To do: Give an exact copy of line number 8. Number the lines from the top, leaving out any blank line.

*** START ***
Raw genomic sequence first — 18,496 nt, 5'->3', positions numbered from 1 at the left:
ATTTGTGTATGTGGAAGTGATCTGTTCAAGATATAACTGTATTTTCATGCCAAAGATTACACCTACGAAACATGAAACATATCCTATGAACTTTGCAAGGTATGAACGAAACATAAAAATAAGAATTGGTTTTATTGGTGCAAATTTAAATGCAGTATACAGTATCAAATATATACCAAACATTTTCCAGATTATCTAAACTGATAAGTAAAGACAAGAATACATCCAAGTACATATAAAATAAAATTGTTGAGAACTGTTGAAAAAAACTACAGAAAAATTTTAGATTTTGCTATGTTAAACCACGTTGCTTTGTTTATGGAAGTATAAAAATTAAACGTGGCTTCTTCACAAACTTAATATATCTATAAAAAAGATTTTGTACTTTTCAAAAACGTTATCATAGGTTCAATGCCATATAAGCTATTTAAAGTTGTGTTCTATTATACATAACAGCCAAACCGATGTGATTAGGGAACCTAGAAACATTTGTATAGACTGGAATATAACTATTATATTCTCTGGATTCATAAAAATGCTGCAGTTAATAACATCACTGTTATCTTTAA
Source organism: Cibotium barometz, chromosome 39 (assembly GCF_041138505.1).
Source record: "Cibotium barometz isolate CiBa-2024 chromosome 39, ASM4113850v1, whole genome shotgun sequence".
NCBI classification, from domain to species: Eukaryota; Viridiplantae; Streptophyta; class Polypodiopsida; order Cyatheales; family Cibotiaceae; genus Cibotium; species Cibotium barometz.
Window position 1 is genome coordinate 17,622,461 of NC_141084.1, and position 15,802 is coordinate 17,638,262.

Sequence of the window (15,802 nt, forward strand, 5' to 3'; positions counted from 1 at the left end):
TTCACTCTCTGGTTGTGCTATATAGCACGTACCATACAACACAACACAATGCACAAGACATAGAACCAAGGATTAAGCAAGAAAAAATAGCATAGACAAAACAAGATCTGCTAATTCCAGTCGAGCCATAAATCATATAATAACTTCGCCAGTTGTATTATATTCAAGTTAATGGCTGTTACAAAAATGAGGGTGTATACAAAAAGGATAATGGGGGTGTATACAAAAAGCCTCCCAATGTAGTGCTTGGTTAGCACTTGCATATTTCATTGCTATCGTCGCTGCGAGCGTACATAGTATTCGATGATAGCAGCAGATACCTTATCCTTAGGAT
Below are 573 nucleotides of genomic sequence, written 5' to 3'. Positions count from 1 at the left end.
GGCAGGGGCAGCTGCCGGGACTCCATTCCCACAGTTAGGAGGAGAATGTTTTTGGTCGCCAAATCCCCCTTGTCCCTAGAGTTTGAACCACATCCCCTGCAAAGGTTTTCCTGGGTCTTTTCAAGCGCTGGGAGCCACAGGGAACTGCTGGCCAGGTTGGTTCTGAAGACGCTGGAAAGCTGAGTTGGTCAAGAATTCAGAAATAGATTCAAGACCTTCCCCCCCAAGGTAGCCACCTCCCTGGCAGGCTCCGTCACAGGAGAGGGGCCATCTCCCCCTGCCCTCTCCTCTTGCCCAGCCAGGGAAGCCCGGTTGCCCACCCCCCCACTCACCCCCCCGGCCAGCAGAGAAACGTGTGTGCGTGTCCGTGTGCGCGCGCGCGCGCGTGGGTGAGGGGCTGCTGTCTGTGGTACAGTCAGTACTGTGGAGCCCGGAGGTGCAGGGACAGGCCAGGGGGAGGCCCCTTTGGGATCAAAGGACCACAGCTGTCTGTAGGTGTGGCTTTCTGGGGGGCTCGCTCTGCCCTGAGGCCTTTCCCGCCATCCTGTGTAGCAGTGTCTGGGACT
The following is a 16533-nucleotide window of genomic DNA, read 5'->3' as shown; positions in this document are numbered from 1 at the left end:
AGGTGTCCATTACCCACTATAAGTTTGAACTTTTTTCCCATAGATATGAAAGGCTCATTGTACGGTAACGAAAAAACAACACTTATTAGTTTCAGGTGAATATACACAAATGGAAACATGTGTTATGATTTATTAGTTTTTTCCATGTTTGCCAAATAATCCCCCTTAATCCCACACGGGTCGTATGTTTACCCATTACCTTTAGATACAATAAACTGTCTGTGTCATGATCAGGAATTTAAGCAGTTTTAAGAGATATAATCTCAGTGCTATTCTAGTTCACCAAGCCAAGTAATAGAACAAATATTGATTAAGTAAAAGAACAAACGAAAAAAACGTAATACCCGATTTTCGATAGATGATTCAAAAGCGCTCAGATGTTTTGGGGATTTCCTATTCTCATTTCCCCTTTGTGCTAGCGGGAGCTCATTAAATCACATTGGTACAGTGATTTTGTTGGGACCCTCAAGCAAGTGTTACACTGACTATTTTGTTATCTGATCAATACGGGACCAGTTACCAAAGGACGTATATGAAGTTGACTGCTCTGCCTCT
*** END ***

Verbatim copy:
TTCACTCTCTGGTTGTGCTATATAGCACGTACCATACAACACAACACAATGCACAAGACATAGAACCAAGGATTAAGCAAGAAAAAATAGCATAGACAAAACAAGATCTGCTAATTCCAGTCGAGCCATAAATCATATAATAACTTCGCCAGTTGTATTATATTCAAGTTAATGGCTGTTACAAAAATGAGGGTGTATACAAAAAGGATAATGGGGGTGTATACAAAAAGCCTCCCAATGTAGTGCTTGGTTAGCACTTGCATATTTCATTGCTATCGTCGCTGCGAGCGTACATAGTATTCGATGATAGCAGCAGATACCTTATCCTTAGGAT